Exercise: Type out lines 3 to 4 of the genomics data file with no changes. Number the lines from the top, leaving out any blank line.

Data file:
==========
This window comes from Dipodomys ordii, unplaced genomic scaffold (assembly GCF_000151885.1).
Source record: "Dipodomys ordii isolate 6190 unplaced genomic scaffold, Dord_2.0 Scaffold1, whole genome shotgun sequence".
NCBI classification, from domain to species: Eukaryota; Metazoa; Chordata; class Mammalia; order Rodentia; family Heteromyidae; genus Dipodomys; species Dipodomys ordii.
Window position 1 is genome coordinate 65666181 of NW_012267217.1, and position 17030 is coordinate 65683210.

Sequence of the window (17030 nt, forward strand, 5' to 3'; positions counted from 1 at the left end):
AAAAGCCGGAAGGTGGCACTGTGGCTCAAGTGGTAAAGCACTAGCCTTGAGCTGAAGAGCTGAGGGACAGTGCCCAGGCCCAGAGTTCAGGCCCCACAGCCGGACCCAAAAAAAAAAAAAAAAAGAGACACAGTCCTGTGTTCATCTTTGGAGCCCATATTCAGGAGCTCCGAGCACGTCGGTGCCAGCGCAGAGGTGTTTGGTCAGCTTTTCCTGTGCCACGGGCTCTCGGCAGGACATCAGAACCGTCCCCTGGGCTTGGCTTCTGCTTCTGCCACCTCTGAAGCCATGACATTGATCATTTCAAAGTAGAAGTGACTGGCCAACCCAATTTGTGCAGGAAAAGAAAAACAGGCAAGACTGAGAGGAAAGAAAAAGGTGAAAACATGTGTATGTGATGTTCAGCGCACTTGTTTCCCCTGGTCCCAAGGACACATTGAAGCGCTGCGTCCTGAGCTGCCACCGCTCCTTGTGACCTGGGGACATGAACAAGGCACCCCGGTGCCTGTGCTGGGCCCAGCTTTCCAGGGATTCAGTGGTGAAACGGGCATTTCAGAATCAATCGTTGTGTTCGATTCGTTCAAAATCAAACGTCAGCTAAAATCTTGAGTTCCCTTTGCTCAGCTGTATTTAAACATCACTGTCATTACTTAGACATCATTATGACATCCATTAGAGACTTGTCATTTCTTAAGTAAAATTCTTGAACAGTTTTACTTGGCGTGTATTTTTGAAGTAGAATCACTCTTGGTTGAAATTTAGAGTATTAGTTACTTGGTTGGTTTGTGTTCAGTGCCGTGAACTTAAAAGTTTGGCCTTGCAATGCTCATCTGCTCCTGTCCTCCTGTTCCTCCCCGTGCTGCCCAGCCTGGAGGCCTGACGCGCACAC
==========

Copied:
NCBI classification, from domain to species: Eukaryota; Metazoa; Chordata; class Mammalia; order Rodentia; family Heteromyidae; genus Dipodomys; species Dipodomys ordii.
Window position 1 is genome coordinate 65666181 of NW_012267217.1, and position 17030 is coordinate 65683210.